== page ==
Sriwijaya Airlines CEO Jefferson Irwin Jauwena said the plane was in good condition before it took off.

“Of course we are very concerned about what happened to us with SJ 182,” he said at a press conference on Saturday.

“We hope that your prayers can help the search process run smoothly. We hope all is well,” Jauwena said.

In an earlier statement, Sriwijaya Air said that they were “in contact with various related parties to get more detailed information” regarding the incident and that they will “immediately issue an official statement” when more information was clear.

The Transportation Ministry said it is investigating and coordinating with Basarnas and the National Committee for Transport Safety.

The Boeing 737-500, registered PK CLC, is 26 years old, according to Flightradar24.

A Boeing spokesperson told CNN in a statement that they are “aware of media reports from Jakarta, and are closely monitoring the situation.”

“We are working to gather more information,” they said.

Boeing later issued an updated statement saying, “Our thoughts are with the crew, passengers, and their families. We are in contact with our airline customer and stand ready to support them during this difficult time.”

Sriwijaya Air, a low-cost airline and Indonesia’s third largest carrier, transports more than 950,000 passengers per month from its Jakarta hub to 53 destinations within Indonesia and three regional countries, according to the company’s website.

In June 2018, it was removed from the European Union’s list of banned air carriers, 11 years after it was placed on that list.

The incident is the latest to rock Indonesia’s airline industry, a sector that, while growing, continues to be plagued by notoriously poor safety standards.

A worrying record

In October 2018, Lion Air Flight 610 crashed into the Java Sea in Indonesia after taking off from Jakarta, killing all 189 people on board. The Boeing 737 Max 8 plane was scheduled to make a one-hour journey to Pangkal Pinang on the island of Bangka.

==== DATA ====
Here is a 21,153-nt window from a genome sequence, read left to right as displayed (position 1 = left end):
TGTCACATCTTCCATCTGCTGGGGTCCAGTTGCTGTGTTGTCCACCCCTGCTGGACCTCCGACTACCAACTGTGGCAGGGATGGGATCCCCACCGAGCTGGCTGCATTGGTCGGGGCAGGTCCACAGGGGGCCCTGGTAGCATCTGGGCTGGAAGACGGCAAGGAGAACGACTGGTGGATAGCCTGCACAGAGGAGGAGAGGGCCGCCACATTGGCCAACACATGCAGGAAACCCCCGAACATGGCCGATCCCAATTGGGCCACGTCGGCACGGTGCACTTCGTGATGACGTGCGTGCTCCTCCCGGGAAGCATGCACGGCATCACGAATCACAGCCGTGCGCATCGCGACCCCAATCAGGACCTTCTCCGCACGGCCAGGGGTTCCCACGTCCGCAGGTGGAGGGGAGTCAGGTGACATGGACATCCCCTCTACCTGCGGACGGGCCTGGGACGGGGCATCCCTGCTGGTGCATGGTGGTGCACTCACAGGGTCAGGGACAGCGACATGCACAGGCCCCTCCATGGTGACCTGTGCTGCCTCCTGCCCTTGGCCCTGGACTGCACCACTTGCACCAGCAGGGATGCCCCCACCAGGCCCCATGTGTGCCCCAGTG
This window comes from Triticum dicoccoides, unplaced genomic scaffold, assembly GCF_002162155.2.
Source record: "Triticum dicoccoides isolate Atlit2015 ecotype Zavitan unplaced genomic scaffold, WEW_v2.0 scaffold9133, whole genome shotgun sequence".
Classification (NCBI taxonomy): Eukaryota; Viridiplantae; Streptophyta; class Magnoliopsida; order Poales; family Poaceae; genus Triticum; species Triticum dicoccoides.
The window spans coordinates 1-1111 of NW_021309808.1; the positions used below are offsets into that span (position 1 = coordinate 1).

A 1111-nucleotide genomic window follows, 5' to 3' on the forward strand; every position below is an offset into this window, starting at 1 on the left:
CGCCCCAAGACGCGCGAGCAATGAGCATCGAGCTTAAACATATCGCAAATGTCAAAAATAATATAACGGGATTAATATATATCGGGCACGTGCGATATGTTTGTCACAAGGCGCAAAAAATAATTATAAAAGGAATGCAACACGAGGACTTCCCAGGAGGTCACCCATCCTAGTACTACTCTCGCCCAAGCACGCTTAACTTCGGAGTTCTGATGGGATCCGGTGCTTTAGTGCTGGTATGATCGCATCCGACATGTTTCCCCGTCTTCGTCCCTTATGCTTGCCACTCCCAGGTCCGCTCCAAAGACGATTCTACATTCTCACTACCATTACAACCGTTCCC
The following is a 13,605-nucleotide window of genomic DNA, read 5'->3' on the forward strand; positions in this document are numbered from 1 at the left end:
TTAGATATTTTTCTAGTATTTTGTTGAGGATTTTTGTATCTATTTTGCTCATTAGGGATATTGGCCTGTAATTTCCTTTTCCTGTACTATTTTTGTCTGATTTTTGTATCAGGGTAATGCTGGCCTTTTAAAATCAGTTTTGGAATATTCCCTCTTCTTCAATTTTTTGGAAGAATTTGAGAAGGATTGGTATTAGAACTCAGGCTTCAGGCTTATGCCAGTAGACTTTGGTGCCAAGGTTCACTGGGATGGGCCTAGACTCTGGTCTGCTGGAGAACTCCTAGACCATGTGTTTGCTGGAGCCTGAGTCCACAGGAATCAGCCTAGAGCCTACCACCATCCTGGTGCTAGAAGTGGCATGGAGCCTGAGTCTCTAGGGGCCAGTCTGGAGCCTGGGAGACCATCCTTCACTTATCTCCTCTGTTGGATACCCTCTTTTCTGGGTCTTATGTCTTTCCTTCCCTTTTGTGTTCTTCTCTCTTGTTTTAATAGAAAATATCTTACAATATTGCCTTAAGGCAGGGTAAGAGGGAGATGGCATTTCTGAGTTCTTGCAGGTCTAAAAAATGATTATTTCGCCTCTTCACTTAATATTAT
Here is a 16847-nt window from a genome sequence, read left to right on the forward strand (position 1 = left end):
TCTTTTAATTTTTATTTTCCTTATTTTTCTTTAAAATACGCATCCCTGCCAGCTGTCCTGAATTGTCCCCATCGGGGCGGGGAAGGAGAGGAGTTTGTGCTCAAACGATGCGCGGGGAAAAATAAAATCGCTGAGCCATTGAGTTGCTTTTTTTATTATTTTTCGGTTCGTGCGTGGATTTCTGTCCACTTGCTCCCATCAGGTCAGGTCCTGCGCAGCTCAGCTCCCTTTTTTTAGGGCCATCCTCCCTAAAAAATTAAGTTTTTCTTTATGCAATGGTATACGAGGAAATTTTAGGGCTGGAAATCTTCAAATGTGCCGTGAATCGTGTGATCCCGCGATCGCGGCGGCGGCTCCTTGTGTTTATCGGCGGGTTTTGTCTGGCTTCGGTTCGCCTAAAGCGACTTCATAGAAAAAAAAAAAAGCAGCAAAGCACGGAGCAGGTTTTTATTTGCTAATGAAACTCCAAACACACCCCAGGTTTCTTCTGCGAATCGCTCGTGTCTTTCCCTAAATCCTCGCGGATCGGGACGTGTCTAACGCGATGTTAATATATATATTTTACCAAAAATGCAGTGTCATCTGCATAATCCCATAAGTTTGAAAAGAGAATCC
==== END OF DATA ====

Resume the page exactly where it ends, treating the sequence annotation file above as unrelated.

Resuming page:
The improper design and certification of the Boeing 737 Max 8 aircraft, coupled with an overwhelmed flight crew battling a malfunctioning system they could not properly identify, led to the crash, according to an October 2019 report by Indonesian authorities.

In 2014, Indonesian AirAsia Flight 8501 claimed the lives of all 162 people on board after crashing into the Java Sea, while flying from Surabaya to Singapore.

And in the year before that, Lion Air was involved in two accidents. A Boeing 737 missed the runway on landing and crashed into the sea near Bali, forcing passengers to swim or wade to safety, while another Boeing 737 collided with a cow while touching down at Jalaluddin Airport in Gorontalo on the island of Sulawesi.

In 2007, the European Union banned all 51 Indonesian airlines from its airspace after a Garuda Indonesia plane with 140 people on board overshot the runway in Yogyakarta in March and burst into flames, killing 21 people on board.

Standards have since improved, with all Indonesian airlines cleared from that blacklist by June 2018.

Indonesia, an archipelago nation of more than 13,000 islands, has seen a boom in domestic aviation in recent years, with passenger traffic tripling between 2005 and 2017, according to Australian consultancy the CAPA-Center for Aviation.

The country of 270 million people rely heavily on air transport to commute between islands across the archipelago, which stretches over more than 3,000 miles, around the same distance between London and New York.

Article Topic Follows: National-World

Jump to comments ↓



KIFI Local News 8 is committed to providing a forum for civil and constructive conversation.

Please keep your comments respectful and relevant. You can review our Community Guidelines by clicking here

If you would like to share a story idea, please submit it here.

Skip to content